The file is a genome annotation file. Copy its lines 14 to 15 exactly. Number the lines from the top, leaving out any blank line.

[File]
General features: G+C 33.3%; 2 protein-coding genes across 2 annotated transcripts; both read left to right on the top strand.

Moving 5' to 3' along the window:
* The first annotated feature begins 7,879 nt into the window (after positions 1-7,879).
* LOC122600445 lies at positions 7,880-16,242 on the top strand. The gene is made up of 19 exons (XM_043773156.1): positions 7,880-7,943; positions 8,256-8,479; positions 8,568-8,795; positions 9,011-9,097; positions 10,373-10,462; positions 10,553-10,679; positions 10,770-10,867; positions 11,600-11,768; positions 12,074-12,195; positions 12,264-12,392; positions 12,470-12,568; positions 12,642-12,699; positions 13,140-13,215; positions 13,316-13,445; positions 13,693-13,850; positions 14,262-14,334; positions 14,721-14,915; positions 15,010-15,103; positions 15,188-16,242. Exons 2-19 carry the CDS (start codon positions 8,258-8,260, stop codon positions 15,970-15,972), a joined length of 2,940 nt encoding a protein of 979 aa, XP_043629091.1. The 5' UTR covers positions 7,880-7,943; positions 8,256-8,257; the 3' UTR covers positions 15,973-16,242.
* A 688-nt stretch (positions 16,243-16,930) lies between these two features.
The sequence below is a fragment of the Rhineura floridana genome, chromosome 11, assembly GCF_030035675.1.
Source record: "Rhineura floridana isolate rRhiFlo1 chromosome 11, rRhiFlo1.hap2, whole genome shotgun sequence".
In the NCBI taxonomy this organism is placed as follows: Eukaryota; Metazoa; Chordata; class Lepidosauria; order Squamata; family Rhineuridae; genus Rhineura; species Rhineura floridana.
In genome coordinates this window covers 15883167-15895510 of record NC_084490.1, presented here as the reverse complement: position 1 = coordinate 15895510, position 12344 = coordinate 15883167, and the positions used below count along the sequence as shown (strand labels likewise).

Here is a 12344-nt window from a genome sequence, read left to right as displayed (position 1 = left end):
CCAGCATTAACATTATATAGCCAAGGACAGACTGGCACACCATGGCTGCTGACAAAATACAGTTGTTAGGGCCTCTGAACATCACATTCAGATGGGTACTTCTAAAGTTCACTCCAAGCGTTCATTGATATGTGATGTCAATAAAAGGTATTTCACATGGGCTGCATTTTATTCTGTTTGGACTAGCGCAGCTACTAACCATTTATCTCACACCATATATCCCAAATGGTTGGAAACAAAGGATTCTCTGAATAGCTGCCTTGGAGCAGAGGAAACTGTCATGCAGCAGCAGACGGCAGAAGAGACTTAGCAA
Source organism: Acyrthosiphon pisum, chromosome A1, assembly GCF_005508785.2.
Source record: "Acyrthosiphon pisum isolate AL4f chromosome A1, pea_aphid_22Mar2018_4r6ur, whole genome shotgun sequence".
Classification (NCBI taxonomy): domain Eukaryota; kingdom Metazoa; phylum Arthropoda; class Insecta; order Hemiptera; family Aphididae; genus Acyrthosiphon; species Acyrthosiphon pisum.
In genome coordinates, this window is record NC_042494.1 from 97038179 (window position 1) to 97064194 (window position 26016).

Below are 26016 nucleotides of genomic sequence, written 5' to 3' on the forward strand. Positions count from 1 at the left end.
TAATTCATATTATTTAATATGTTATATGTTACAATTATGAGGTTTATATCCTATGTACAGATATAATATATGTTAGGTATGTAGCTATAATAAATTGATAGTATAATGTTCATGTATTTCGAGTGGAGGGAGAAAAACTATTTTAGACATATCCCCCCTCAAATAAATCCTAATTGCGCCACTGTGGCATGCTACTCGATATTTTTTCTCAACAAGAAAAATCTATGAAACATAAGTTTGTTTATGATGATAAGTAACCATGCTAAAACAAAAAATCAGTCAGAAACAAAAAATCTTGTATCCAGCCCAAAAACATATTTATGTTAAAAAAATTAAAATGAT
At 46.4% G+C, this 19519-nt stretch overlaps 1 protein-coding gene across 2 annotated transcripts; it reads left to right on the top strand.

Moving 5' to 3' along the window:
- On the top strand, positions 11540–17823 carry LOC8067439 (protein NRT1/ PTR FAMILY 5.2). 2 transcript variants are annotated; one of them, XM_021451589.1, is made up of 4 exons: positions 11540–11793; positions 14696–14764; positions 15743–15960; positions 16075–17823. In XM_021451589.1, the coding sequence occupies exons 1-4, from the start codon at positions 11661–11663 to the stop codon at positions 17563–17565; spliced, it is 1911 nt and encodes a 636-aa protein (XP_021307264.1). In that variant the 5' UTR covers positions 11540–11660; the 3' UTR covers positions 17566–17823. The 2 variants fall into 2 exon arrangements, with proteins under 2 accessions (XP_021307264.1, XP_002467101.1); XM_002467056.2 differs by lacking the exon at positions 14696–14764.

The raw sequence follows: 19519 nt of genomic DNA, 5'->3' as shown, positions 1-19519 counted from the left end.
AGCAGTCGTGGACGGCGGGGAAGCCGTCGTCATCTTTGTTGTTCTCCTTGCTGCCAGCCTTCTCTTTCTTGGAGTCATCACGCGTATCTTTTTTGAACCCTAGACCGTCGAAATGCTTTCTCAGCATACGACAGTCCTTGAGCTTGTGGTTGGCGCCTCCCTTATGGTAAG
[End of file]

Classification (NCBI taxonomy): domain Eukaryota; kingdom Metazoa; phylum Arthropoda; class Insecta; order Hemiptera; family Aphididae; genus Acyrthosiphon; species Acyrthosiphon pisum.
In genome coordinates, this window is record NC_042494.1 from 97038179 (window position 1) to 97064194 (window position 26016).